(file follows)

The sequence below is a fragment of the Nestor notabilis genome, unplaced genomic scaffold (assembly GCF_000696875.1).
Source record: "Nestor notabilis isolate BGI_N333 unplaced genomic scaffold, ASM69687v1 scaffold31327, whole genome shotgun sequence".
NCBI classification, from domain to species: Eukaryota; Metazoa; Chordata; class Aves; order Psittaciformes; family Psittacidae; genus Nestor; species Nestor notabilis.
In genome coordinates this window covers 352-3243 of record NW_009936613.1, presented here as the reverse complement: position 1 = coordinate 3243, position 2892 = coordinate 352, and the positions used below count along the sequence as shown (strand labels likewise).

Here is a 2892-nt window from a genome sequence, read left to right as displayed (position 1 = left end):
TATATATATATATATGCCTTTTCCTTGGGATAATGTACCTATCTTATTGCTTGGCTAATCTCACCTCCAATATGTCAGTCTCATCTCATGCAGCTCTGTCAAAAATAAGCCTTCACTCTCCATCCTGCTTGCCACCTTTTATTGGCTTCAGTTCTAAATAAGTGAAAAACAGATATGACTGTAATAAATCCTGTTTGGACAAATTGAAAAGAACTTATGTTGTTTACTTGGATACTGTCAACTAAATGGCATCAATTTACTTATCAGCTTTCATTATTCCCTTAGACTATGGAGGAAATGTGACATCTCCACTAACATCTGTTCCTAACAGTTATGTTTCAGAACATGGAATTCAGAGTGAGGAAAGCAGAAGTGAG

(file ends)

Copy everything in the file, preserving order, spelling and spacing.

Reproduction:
The sequence below is a fragment of the Nestor notabilis genome, unplaced genomic scaffold (assembly GCF_000696875.1).
Source record: "Nestor notabilis isolate BGI_N333 unplaced genomic scaffold, ASM69687v1 scaffold31327, whole genome shotgun sequence".
NCBI classification, from domain to species: Eukaryota; Metazoa; Chordata; class Aves; order Psittaciformes; family Psittacidae; genus Nestor; species Nestor notabilis.
In genome coordinates this window covers 352-3243 of record NW_009936613.1, presented here as the reverse complement: position 1 = coordinate 3243, position 2892 = coordinate 352, and the positions used below count along the sequence as shown (strand labels likewise).

Here is a 2892-nt window from a genome sequence, read left to right as displayed (position 1 = left end):
TATATATATATATATGCCTTTTCCTTGGGATAATGTACCTATCTTATTGCTTGGCTAATCTCACCTCCAATATGTCAGTCTCATCTCATGCAGCTCTGTCAAAAATAAGCCTTCACTCTCCATCCTGCTTGCCACCTTTTATTGGCTTCAGTTCTAAATAAGTGAAAAACAGATATGACTGTAATAAATCCTGTTTGGACAAATTGAAAAGAACTTATGTTGTTTACTTGGATACTGTCAACTAAATGGCATCAATTTACTTATCAGCTTTCATTATTCCCTTAGACTATGGAGGAAATGTGACATCTCCACTAACATCTGTTCCTAACAGTTATGTTTCAGAACATGGAATTCAGAGTGAGGAAAGCAGAAGTGAG